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Even sawdust can have a second life

We can’t get enough sawdust. If you’ve ever done any amount of woodworking, you know how messy sawdust can be. It can get everywhere. Serious woodworkers may even hate the stuff. But not us. We embrace it! Here’s why.  
 
Over the years, we’ve figured out how to take something that once was a nuisance and use it to benefit not only our bottom line but the planet, too. We’re talking about sustainable reuse ranging from generating electricity to supporting the garden and the farm.
 
Turning trash into treasure
As we continuously analyze how much energy we use, we aggressively — and creatively — find ways to reduce our carbon footprint. Last month, we told you how our cogeneration power plant burns more than 145 tons of sawdust each day and converts it into electricity that powers production lines and heats buildings.
 
Sawdust is a carbon-neutral energy source that allows us to reduce our dependence on coal and the nuclear energy grid. The result? A cleaner alternative that benefits the tri-state area we call home here in Archbold, Ohio.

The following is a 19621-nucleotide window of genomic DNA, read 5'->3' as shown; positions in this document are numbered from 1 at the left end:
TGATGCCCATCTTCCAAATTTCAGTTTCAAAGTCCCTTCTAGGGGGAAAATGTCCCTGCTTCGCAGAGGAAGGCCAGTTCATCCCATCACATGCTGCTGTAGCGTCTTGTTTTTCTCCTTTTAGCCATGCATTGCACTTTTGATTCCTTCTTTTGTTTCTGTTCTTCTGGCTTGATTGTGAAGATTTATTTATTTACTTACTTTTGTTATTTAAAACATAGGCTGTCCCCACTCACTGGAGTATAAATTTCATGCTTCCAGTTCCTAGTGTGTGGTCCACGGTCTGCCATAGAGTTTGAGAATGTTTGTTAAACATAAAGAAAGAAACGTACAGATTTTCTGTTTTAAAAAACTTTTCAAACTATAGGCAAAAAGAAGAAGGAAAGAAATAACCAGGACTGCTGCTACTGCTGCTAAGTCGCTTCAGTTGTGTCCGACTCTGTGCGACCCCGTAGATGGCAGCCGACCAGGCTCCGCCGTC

Sawdust’s many uses
 

The remaining sawdust has other sustainable uses, some of which might surprise you.
 
In 2013, we provided more than 16,000 tons of sawdust to several organizations. Look at who benefits from something that doesn’t need to be swept under the rug.
 
  • Rabbits — A neighboring alfalfa mill uses sawdust as fuel to dry alfalfa. They turn that alfalfa into pellets that rabbits and other small animals enjoy. Last year, the mill reused more than 12,000 tons of our sawdust waste.
 
  • Gardeners — Talk about sustainability! A local lime and stone company uses our sawdust as part of its carrier material — or filler — it produces for an organic fertilizer manufacturer.·        
 
  • Livestock — Comfortable, clean and absorbent animal bedding equals happy cows. The alfalfa mill we work with resells some sawdust for use in animal bedding for livestock. Whether it’s incorporated into wood chips or used on its own, sawdust has some pretty amazing absorbent qualities.
 
  • Kids — We donate some of the remaining sawdust waste to nearby horse farms. These farms provide children and families the chance to interact with and value animals, which encourages responsibility, therapy and recreation. 

One man’s trash is another man’s (or animal’s) treasure, right? That’s the great thing about sustainability — there’s always a new and interesting innovation around the corner. 
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